Drew: Let’s be frank: Red Lanterns is not on my pull. I’m willing to tolerate a lot of the goofiness inherent in the Green Lantern universe, but blood-vomiting rage-monsters just doesn’t sound like fun. As I read through this issue, I couldn’t help but compare the Red Lantern Corps to the Hulk. It’s an easy comparison to make: both are powered by anger, and (until recently), both lose control when super pissed. The danger with that basic formula is that it turns both the Hulk and the RLC into forces of nature — horrible natural disasters that I can’t even fathom rooting for. For the Hulk, writers have often mitigated this by allowing Hulk to retain some of Bruce Banner’s heart; he still won’t hurt the ones he loves. More important, Bruce actively avoids Hulking-out; he knows it’s dangerous for everyone around him and he does everything in his power to prevent it from happening. Peter Milligan has a different solution, giving the Red Lanterns renewed sentience via some kind of blood baptism, but eliminating their heart from the equation altogether. The effect is that they charge into situations — like the one depicted in Red Lanterns 13 — knowing full well that they’ll probably just kill everything. It’s hard to empathize with that.
Today, Patrick and Shelby are discussing Hawkeye 1-3, originally released August 1st, September 5th, and October 17th, 2012.
Patrick: My Improv 101 teacher, used to stop our scenes all the time to give the following note: “Today’s the day.” What he meant was that today was the day these characters confronted the thing that was already weird about their relationship: everything comes out into the open, and friendship may not survive the encounter. It’s fantastic advice for making a short narrative infinitely more compelling – we all have routines and we all inherently understand the drama that unfolds when one of our routines is broken. As superhero comics have grown in such cultural importance, the need to express the routine of a superhero has gone the way of Blockbuster Video. There’s so much implied crime fighting between the issues we actually read, that they tend to focus on gigantic, world-shifting EVENTS. And those events are grim. Somewhere between the Rotworlds and Deaths-of-Families, among the Third Armies and H’els on Earth, I forgot that comics can speak the language of fun. Hawkeye not only speaks that language, it’s a master dialectician, artfully deploying the most elegant fun you’re going to see printed on the page.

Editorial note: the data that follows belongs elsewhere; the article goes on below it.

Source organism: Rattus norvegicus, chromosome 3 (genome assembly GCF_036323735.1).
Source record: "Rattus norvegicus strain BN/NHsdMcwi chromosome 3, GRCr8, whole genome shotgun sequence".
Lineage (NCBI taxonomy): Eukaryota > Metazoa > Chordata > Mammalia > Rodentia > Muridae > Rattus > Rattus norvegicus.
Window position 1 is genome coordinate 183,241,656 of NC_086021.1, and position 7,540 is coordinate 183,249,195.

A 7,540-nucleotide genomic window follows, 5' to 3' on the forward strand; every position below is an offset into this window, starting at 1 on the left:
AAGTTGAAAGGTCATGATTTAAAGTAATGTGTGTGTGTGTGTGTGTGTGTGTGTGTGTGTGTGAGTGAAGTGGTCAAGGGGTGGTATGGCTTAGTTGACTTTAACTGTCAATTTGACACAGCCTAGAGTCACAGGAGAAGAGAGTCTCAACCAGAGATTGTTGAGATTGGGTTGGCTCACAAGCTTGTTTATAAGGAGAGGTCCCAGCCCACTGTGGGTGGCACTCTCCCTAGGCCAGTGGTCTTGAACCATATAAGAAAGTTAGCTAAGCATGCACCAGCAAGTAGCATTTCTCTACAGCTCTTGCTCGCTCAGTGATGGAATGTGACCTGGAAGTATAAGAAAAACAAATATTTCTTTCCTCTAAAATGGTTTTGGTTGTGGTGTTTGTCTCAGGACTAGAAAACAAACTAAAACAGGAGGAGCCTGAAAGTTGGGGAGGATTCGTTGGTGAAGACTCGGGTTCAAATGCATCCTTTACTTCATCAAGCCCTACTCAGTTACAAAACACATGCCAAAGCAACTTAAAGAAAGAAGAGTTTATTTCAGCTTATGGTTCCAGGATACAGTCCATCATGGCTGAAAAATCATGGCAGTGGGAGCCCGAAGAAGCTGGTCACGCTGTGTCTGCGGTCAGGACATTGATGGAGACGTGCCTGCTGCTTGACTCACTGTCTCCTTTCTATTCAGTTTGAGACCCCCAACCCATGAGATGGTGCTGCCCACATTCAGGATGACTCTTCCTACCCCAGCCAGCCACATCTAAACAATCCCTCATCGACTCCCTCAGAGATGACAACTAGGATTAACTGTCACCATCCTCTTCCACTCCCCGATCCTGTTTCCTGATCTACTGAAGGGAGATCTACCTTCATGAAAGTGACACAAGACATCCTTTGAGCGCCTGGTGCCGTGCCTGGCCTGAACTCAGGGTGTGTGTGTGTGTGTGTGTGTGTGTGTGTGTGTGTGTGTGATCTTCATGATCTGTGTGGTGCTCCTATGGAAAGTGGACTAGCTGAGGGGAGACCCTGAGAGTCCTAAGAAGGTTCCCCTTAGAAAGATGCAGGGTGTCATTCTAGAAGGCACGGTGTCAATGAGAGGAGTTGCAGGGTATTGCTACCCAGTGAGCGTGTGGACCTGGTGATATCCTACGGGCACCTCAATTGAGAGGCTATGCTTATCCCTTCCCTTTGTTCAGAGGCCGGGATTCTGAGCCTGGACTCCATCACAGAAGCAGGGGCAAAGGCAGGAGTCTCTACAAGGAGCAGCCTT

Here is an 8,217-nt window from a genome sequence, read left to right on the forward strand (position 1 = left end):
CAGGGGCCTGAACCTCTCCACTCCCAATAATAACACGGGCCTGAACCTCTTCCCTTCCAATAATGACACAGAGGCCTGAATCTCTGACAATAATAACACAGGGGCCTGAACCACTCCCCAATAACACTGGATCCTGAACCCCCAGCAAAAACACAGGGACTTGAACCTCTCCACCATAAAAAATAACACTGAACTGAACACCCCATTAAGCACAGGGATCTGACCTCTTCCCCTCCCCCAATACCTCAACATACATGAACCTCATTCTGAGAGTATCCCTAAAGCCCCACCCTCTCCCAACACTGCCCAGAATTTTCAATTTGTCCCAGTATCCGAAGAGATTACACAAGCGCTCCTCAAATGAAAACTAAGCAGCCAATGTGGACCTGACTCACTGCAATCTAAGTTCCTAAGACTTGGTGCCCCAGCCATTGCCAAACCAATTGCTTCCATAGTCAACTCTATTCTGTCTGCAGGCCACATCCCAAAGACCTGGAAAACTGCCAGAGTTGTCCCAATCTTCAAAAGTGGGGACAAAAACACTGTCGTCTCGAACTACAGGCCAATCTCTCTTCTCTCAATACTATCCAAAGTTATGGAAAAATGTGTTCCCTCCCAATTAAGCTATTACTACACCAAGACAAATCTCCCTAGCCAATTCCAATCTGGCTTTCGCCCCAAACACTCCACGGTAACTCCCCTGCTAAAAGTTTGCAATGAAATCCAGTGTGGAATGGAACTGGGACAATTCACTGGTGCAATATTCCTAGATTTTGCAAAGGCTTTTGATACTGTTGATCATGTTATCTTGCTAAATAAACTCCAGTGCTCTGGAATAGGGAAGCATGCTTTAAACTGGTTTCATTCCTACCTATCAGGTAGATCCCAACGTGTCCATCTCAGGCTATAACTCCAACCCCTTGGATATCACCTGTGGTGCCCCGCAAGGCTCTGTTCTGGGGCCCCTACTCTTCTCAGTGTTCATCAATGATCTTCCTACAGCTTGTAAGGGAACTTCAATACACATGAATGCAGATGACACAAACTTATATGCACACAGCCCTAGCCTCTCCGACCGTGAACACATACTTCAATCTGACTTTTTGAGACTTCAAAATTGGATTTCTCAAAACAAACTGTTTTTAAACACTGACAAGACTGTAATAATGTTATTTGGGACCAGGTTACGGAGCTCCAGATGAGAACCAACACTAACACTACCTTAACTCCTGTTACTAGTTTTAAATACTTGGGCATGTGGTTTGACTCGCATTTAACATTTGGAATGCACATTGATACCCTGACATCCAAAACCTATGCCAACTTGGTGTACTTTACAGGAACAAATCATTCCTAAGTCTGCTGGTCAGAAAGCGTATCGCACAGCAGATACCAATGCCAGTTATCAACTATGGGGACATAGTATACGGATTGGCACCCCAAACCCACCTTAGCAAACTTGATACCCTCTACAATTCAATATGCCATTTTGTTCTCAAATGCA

Taylor: I enjoy professional basketball. It’s fast paced, fun, full of dunks, trick shots, and some of the most gifted athletes on the face of the planet. With that being said, you would think that every game of basketball would be an amazing show worth watching every second it’s on. However, we can’t disregard the fact that these are professional basketball players who, whether we like to acknowledge it or not, don’t enjoy every game they play. It’s their job and sometimes they take the floor with their sole purpose being to win a basketball game and cash a check, regardless of how entertaining it is for the fans. Commentators often call this a “workman-like approach,” a phrase which also aptly describes All-Star Western 13. Continue reading